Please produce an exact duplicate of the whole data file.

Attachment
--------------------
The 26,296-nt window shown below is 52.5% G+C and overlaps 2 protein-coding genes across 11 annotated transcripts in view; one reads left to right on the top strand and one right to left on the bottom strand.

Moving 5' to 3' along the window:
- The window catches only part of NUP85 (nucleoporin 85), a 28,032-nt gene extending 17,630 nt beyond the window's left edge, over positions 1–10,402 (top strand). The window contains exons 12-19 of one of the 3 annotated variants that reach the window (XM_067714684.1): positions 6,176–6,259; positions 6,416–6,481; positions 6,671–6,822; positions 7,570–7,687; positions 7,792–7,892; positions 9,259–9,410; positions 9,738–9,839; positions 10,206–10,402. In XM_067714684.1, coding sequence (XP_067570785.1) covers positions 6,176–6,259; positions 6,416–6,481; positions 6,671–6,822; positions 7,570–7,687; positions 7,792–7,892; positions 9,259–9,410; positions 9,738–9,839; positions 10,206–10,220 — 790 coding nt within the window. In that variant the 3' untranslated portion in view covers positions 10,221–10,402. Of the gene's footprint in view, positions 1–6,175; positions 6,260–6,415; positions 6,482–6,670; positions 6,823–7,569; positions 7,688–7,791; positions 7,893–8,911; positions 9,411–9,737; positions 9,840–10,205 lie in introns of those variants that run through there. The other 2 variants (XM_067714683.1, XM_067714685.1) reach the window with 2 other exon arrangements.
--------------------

The 26,296-nt window shown below is 52.5% G+C and overlaps 2 protein-coding genes across 11 annotated transcripts in view; one reads left to right on the top strand and one right to left on the bottom strand.

Moving 5' to 3' along the window:
- The window catches only part of NUP85 (nucleoporin 85), a 28,032-nt gene extending 17,630 nt beyond the window's left edge, over positions 1–10,402 (top strand). The window contains exons 12-19 of one of the 3 annotated variants that reach the window (XM_067714684.1): positions 6,176–6,259; positions 6,416–6,481; positions 6,671–6,822; positions 7,570–7,687; positions 7,792–7,892; positions 9,259–9,410; positions 9,738–9,839; positions 10,206–10,402. In XM_067714684.1, coding sequence (XP_067570785.1) covers positions 6,176–6,259; positions 6,416–6,481; positions 6,671–6,822; positions 7,570–7,687; positions 7,792–7,892; positions 9,259–9,410; positions 9,738–9,839; positions 10,206–10,220 — 790 coding nt within the window. In that variant the 3' untranslated portion in view covers positions 10,221–10,402. Of the gene's footprint in view, positions 1–6,175; positions 6,260–6,415; positions 6,482–6,670; positions 6,823–7,569; positions 7,688–7,791; positions 7,893–8,911; positions 9,411–9,737; positions 9,840–10,205 lie in introns of those variants that run through there. The other 2 variants (XM_067714683.1, XM_067714685.1) reach the window with 2 other exon arrangements.